Monthly Archives: February 2017

Why Is Technology Important For Detecting Valve Performance Issues?

Why Is Technology Important For Detecting Valve Performance Issues?

Technologies used to detect valve performance issues can be divided into two categories:  “direct” technologies that are determinative for the type of problem detected and “indirect” technologies that infer a problem based on indirect measurements or peripheral symptoms.  Each category includes tools that can detect problems without disturbing operation of the control valve (“real-time” tools) and those that are intrusive and cannot be used while the process is running (“offline” tools).

The ideal choice, of course, is a technology that is direct and real-time – able to detect problems determinatively during normal process operation.  Vibration monitors and acoustic sensors are two such tools.  Monitoring vibration of a control valve can flag mechanical problems related to the stem and plug.  Acoustic sensors can uncover such issues as cavitation, flashing and leakage to atmosphere.  These technologies are costly, however, and highly specialized training and extensive experience are required to correctly interpret the data they provide.  As a result, implementing them on a permanent basis is impractical for most facilities.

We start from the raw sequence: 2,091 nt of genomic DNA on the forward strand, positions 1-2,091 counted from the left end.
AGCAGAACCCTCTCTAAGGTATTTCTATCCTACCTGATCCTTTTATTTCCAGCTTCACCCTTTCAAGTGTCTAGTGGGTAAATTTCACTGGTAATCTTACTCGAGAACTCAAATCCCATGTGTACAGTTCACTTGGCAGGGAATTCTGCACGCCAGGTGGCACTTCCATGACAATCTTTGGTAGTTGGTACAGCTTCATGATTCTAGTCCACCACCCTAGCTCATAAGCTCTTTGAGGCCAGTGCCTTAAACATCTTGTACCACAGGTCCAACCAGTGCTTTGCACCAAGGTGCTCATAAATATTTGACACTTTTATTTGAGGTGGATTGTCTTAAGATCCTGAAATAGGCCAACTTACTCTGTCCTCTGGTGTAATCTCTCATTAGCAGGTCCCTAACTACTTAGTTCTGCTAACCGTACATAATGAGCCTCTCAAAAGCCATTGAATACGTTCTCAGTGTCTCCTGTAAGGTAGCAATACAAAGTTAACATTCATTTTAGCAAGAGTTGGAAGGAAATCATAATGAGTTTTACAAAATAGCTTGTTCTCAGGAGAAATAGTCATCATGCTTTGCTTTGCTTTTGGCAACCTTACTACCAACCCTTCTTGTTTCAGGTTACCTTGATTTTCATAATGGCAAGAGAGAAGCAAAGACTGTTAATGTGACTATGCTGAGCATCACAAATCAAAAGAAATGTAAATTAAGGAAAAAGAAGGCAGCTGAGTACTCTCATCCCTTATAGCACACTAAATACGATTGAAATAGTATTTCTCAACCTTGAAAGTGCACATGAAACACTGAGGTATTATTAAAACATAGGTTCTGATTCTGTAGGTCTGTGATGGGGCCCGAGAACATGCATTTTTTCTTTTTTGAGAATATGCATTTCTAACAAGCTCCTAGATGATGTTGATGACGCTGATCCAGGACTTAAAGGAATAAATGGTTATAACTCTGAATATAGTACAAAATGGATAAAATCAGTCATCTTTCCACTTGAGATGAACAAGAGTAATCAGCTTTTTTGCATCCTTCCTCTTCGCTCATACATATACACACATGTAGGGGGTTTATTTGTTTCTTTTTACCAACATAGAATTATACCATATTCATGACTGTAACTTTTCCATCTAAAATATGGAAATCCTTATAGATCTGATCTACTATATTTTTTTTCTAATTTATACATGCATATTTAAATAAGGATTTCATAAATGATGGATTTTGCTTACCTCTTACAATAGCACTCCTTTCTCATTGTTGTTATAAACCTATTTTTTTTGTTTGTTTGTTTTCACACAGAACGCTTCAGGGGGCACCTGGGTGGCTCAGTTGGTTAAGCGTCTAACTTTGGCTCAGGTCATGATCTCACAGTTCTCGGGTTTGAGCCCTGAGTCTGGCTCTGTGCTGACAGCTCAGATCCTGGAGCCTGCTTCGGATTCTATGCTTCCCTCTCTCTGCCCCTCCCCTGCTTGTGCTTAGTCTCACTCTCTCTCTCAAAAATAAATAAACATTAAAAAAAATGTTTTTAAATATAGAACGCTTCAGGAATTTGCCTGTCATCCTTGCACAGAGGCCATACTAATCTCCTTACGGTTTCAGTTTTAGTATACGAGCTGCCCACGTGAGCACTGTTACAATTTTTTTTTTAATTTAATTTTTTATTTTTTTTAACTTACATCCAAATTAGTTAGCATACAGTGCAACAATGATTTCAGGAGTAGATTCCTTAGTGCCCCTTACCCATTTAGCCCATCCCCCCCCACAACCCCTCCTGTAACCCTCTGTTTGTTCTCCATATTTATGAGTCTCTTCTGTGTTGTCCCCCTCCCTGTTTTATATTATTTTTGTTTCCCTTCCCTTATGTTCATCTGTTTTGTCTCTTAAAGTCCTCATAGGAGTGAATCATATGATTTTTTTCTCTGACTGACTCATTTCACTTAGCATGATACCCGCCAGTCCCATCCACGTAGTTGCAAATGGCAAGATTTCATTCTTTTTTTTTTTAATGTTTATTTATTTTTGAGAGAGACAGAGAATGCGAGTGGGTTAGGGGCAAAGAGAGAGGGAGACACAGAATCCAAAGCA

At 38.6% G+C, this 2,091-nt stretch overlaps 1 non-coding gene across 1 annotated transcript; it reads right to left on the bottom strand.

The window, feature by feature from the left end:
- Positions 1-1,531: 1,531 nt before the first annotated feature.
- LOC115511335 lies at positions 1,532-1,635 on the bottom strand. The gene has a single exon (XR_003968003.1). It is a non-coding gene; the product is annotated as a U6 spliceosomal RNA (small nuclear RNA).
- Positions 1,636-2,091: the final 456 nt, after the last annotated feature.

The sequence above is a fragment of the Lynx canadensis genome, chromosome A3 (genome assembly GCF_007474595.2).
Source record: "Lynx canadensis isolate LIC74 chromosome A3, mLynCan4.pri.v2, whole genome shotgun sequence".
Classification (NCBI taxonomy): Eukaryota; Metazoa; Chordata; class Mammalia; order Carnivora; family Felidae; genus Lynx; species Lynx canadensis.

Digital Valve Positioners (DVPs), however, are an effective, budget-friendly and easily implemented direct/online tool. They have become the dominant brain of control valves and therefore, already found in many facilities.  The built-in sensors (input signal, position, pressure and temperature) combined with analytical software measure operating performance and will detect performance problems.  Their ability to capture and trend historical runtime data also provides leading indicators of valve performance degradation.

DVPs can help detect a wide variety of common control valve performance problems, including shutoff of upstream pressure, damage of internal parts from cavitation and flashing phenomena, fluid leakage to the atmosphere, high friction, actuator spring failure, air leaks from tubing or the actuator diaphragm, positioner contamination and positioner feedback.

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